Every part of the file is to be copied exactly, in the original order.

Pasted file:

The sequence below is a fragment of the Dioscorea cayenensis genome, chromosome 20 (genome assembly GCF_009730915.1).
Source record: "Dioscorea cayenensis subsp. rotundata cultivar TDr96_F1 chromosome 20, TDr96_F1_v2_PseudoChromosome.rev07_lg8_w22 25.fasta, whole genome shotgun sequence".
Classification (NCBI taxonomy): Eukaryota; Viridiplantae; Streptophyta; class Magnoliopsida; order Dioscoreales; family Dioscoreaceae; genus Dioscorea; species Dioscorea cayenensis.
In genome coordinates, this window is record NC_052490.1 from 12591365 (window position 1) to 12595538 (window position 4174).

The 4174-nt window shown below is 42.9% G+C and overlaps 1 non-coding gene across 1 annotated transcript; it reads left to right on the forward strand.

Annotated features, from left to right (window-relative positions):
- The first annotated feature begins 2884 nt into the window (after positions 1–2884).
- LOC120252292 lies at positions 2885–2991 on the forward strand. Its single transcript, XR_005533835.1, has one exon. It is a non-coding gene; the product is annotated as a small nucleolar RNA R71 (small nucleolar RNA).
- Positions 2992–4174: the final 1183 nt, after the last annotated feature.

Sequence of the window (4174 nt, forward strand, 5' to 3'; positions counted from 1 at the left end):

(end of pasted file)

The sequence below is a fragment of the Dioscorea cayenensis genome, chromosome 20 (genome assembly GCF_009730915.1).
Source record: "Dioscorea cayenensis subsp. rotundata cultivar TDr96_F1 chromosome 20, TDr96_F1_v2_PseudoChromosome.rev07_lg8_w22 25.fasta, whole genome shotgun sequence".
Classification (NCBI taxonomy): Eukaryota; Viridiplantae; Streptophyta; class Magnoliopsida; order Dioscoreales; family Dioscoreaceae; genus Dioscorea; species Dioscorea cayenensis.
In genome coordinates, this window is record NC_052490.1 from 12591365 (window position 1) to 12595538 (window position 4174).

The 4174-nt window shown below is 42.9% G+C and overlaps 1 non-coding gene across 1 annotated transcript; it reads left to right on the forward strand.

Annotated features, from left to right (window-relative positions):
- The first annotated feature begins 2884 nt into the window (after positions 1–2884).
- LOC120252292 lies at positions 2885–2991 on the forward strand. Its single transcript, XR_005533835.1, has one exon. It is a non-coding gene; the product is annotated as a small nucleolar RNA R71 (small nucleolar RNA).
- Positions 2992–4174: the final 1183 nt, after the last annotated feature.

Sequence of the window (4174 nt, forward strand, 5' to 3'; positions counted from 1 at the left end):